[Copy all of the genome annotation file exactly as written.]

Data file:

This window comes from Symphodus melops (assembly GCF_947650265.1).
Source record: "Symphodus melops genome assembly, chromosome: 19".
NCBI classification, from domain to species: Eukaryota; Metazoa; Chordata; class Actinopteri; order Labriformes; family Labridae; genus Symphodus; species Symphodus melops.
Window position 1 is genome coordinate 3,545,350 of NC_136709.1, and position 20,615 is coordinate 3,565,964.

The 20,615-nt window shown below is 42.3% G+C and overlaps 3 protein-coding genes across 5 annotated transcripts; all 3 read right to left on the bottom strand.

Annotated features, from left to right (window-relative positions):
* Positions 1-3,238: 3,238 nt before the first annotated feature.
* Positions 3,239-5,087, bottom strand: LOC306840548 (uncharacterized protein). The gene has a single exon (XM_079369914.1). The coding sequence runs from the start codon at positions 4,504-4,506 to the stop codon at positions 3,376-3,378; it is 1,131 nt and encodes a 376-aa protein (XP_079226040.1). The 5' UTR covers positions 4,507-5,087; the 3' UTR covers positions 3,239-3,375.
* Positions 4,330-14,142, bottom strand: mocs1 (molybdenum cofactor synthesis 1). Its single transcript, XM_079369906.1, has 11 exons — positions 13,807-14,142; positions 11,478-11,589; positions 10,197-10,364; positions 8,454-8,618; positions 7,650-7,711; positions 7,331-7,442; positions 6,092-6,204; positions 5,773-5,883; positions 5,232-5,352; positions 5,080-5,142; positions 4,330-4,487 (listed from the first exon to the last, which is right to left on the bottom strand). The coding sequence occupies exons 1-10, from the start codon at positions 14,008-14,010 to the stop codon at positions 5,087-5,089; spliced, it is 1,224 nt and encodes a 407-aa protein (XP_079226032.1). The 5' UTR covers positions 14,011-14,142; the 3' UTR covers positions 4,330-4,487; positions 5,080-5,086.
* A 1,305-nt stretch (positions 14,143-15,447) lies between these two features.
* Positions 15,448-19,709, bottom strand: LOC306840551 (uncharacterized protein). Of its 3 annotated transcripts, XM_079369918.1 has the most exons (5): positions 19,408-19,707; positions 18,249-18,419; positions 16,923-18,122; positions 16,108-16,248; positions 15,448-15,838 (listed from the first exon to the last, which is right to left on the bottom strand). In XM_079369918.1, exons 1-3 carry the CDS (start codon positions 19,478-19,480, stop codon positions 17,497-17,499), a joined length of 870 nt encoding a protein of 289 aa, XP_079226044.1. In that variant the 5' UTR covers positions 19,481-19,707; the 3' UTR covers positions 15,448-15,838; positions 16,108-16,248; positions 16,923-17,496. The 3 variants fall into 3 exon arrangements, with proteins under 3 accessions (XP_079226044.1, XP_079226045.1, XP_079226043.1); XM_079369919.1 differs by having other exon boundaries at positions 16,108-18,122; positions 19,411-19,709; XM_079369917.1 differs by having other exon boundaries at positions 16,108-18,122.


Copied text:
This window comes from Symphodus melops (assembly GCF_947650265.1).
Source record: "Symphodus melops genome assembly, chromosome: 19".
NCBI classification, from domain to species: Eukaryota; Metazoa; Chordata; class Actinopteri; order Labriformes; family Labridae; genus Symphodus; species Symphodus melops.
Window position 1 is genome coordinate 3,545,350 of NC_136709.1, and position 20,615 is coordinate 3,565,964.

The 20,615-nt window shown below is 42.3% G+C and overlaps 3 protein-coding genes across 5 annotated transcripts; all 3 read right to left on the bottom strand.

Annotated features, from left to right (window-relative positions):
* Positions 1-3,238: 3,238 nt before the first annotated feature.
* Positions 3,239-5,087, bottom strand: LOC306840548 (uncharacterized protein). The gene has a single exon (XM_079369914.1). The coding sequence runs from the start codon at positions 4,504-4,506 to the stop codon at positions 3,376-3,378; it is 1,131 nt and encodes a 376-aa protein (XP_079226040.1). The 5' UTR covers positions 4,507-5,087; the 3' UTR covers positions 3,239-3,375.
* Positions 4,330-14,142, bottom strand: mocs1 (molybdenum cofactor synthesis 1). Its single transcript, XM_079369906.1, has 11 exons — positions 13,807-14,142; positions 11,478-11,589; positions 10,197-10,364; positions 8,454-8,618; positions 7,650-7,711; positions 7,331-7,442; positions 6,092-6,204; positions 5,773-5,883; positions 5,232-5,352; positions 5,080-5,142; positions 4,330-4,487 (listed from the first exon to the last, which is right to left on the bottom strand). The coding sequence occupies exons 1-10, from the start codon at positions 14,008-14,010 to the stop codon at positions 5,087-5,089; spliced, it is 1,224 nt and encodes a 407-aa protein (XP_079226032.1). The 5' UTR covers positions 14,011-14,142; the 3' UTR covers positions 4,330-4,487; positions 5,080-5,086.
* A 1,305-nt stretch (positions 14,143-15,447) lies between these two features.
* Positions 15,448-19,709, bottom strand: LOC306840551 (uncharacterized protein). Of its 3 annotated transcripts, XM_079369918.1 has the most exons (5): positions 19,408-19,707; positions 18,249-18,419; positions 16,923-18,122; positions 16,108-16,248; positions 15,448-15,838 (listed from the first exon to the last, which is right to left on the bottom strand). In XM_079369918.1, exons 1-3 carry the CDS (start codon positions 19,478-19,480, stop codon positions 17,497-17,499), a joined length of 870 nt encoding a protein of 289 aa, XP_079226044.1. In that variant the 5' UTR covers positions 19,481-19,707; the 3' UTR covers positions 15,448-15,838; positions 16,108-16,248; positions 16,923-17,496. The 3 variants fall into 3 exon arrangements, with proteins under 3 accessions (XP_079226044.1, XP_079226045.1, XP_079226043.1); XM_079369919.1 differs by having other exon boundaries at positions 16,108-18,122; positions 19,411-19,709; XM_079369917.1 differs by having other exon boundaries at positions 16,108-18,122.